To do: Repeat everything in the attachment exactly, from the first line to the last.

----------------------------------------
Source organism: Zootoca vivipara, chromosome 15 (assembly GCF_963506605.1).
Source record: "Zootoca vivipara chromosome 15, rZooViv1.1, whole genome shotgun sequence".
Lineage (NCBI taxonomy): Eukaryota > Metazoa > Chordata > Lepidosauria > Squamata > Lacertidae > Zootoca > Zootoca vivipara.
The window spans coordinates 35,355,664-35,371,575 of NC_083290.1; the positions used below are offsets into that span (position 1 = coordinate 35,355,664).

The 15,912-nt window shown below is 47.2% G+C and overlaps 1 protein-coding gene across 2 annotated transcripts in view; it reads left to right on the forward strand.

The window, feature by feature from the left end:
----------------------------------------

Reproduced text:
Source organism: Zootoca vivipara, chromosome 15 (assembly GCF_963506605.1).
Source record: "Zootoca vivipara chromosome 15, rZooViv1.1, whole genome shotgun sequence".
Lineage (NCBI taxonomy): Eukaryota > Metazoa > Chordata > Lepidosauria > Squamata > Lacertidae > Zootoca > Zootoca vivipara.
The window spans coordinates 35,355,664-35,371,575 of NC_083290.1; the positions used below are offsets into that span (position 1 = coordinate 35,355,664).

The 15,912-nt window shown below is 47.2% G+C and overlaps 1 protein-coding gene across 2 annotated transcripts in view; it reads left to right on the forward strand.

The window, feature by feature from the left end: